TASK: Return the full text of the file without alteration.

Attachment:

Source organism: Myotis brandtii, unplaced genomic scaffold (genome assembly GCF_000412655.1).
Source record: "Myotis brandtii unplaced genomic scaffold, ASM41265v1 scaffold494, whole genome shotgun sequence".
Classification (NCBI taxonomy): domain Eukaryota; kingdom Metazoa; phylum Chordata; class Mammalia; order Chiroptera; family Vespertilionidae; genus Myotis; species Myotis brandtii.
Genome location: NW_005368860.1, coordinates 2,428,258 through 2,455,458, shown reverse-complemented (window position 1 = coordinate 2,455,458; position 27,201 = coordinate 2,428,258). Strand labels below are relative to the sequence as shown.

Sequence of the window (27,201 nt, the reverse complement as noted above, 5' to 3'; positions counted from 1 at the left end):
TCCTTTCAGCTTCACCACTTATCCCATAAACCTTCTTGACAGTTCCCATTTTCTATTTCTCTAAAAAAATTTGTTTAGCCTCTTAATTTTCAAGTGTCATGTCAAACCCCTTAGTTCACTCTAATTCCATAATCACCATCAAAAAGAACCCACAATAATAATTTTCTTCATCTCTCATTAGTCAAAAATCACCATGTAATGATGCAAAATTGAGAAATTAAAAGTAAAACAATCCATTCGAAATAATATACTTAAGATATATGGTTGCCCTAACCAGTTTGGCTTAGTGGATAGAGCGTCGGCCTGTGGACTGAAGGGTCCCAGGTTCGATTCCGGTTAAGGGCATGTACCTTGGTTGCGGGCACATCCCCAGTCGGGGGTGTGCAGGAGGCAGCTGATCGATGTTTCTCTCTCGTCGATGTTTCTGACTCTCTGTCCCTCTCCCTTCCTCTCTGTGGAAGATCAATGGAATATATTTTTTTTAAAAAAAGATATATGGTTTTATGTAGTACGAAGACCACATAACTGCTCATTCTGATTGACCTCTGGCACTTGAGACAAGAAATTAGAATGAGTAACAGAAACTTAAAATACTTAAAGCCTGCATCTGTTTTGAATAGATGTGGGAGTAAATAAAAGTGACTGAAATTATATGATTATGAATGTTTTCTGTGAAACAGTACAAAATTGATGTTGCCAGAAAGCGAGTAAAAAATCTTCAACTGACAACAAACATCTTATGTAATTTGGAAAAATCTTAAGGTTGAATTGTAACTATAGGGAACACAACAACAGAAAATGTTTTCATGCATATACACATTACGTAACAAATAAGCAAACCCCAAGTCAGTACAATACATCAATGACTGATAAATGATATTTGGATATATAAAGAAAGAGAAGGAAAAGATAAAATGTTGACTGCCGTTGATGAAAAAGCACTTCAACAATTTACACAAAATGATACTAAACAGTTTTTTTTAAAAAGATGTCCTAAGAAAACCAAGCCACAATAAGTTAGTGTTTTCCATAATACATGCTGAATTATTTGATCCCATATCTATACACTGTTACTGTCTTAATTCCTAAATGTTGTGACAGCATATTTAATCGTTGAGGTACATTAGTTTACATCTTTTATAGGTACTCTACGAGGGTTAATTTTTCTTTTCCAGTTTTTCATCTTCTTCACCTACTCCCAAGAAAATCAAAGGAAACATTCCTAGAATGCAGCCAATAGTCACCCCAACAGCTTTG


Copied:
Source organism: Myotis brandtii, unplaced genomic scaffold (genome assembly GCF_000412655.1).
Source record: "Myotis brandtii unplaced genomic scaffold, ASM41265v1 scaffold494, whole genome shotgun sequence".
Classification (NCBI taxonomy): domain Eukaryota; kingdom Metazoa; phylum Chordata; class Mammalia; order Chiroptera; family Vespertilionidae; genus Myotis; species Myotis brandtii.
Genome location: NW_005368860.1, coordinates 2,428,258 through 2,455,458, shown reverse-complemented (window position 1 = coordinate 2,455,458; position 27,201 = coordinate 2,428,258). Strand labels below are relative to the sequence as shown.

Sequence of the window (27,201 nt, the reverse complement as noted above, 5' to 3'; positions counted from 1 at the left end):
TCCTTTCAGCTTCACCACTTATCCCATAAACCTTCTTGACAGTTCCCATTTTCTATTTCTCTAAAAAAATTTGTTTAGCCTCTTAATTTTCAAGTGTCATGTCAAACCCCTTAGTTCACTCTAATTCCATAATCACCATCAAAAAGAACCCACAATAATAATTTTCTTCATCTCTCATTAGTCAAAAATCACCATGTAATGATGCAAAATTGAGAAATTAAAAGTAAAACAATCCATTCGAAATAATATACTTAAGATATATGGTTGCCCTAACCAGTTTGGCTTAGTGGATAGAGCGTCGGCCTGTGGACTGAAGGGTCCCAGGTTCGATTCCGGTTAAGGGCATGTACCTTGGTTGCGGGCACATCCCCAGTCGGGGGTGTGCAGGAGGCAGCTGATCGATGTTTCTCTCTCGTCGATGTTTCTGACTCTCTGTCCCTCTCCCTTCCTCTCTGTGGAAGATCAATGGAATATATTTTTTTTAAAAAAAGATATATGGTTTTATGTAGTACGAAGACCACATAACTGCTCATTCTGATTGACCTCTGGCACTTGAGACAAGAAATTAGAATGAGTAACAGAAACTTAAAATACTTAAAGCCTGCATCTGTTTTGAATAGATGTGGGAGTAAATAAAAGTGACTGAAATTATATGATTATGAATGTTTTCTGTGAAACAGTACAAAATTGATGTTGCCAGAAAGCGAGTAAAAAATCTTCAACTGACAACAAACATCTTATGTAATTTGGAAAAATCTTAAGGTTGAATTGTAACTATAGGGAACACAACAACAGAAAATGTTTTCATGCATATACACATTACGTAACAAATAAGCAAACCCCAAGTCAGTACAATACATCAATGACTGATAAATGATATTTGGATATATAAAGAAAGAGAAGGAAAAGATAAAATGTTGACTGCCGTTGATGAAAAAGCACTTCAACAATTTACACAAAATGATACTAAACAGTTTTTTTTAAAAAGATGTCCTAAGAAAACCAAGCCACAATAAGTTAGTGTTTTCCATAATACATGCTGAATTATTTGATCCCATATCTATACACTGTTACTGTCTTAATTCCTAAATGTTGTGACAGCATATTTAATCGTTGAGGTACATTAGTTTACATCTTTTATAGGTACTCTACGAGGGTTAATTTTTCTTTTCCAGTTTTTCATCTTCTTCACCTACTCCCAAGAAAATCAAAGGAAACATTCCTAGAATGCAGCCAATAGTCACCCCAACAGCTTTG